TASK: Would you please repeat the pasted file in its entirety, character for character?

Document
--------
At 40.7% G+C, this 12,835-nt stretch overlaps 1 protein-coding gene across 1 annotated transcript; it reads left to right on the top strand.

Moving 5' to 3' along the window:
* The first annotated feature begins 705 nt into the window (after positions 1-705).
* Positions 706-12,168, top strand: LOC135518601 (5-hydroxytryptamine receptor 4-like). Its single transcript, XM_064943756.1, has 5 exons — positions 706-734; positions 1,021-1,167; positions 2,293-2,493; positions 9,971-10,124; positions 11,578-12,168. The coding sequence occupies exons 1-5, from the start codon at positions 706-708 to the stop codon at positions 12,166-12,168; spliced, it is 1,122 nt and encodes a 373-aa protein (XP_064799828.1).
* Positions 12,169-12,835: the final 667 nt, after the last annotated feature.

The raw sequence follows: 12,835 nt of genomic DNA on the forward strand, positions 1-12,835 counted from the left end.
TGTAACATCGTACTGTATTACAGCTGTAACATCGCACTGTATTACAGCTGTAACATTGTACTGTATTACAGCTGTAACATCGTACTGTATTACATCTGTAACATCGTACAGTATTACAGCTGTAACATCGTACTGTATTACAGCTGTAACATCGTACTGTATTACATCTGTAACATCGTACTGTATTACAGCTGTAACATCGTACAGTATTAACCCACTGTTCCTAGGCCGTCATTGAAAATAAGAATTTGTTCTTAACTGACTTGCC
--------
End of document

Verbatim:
At 40.7% G+C, this 12,835-nt stretch overlaps 1 protein-coding gene across 1 annotated transcript; it reads left to right on the top strand.

Moving 5' to 3' along the window:
* The first annotated feature begins 705 nt into the window (after positions 1-705).
* Positions 706-12,168, top strand: LOC135518601 (5-hydroxytryptamine receptor 4-like). Its single transcript, XM_064943756.1, has 5 exons — positions 706-734; positions 1,021-1,167; positions 2,293-2,493; positions 9,971-10,124; positions 11,578-12,168. The coding sequence occupies exons 1-5, from the start codon at positions 706-708 to the stop codon at positions 12,166-12,168; spliced, it is 1,122 nt and encodes a 373-aa protein (XP_064799828.1).
* Positions 12,169-12,835: the final 667 nt, after the last annotated feature.

The raw sequence follows: 12,835 nt of genomic DNA on the forward strand, positions 1-12,835 counted from the left end.
TGTAACATCGTACTGTATTACAGCTGTAACATCGCACTGTATTACAGCTGTAACATTGTACTGTATTACAGCTGTAACATCGTACTGTATTACATCTGTAACATCGTACAGTATTACAGCTGTAACATCGTACTGTATTACAGCTGTAACATCGTACTGTATTACATCTGTAACATCGTACTGTATTACAGCTGTAACATCGTACAGTATTAACCCACTGTTCCTAGGCCGTCATTGAAAATAAGAATTTGTTCTTAACTGACTTGCC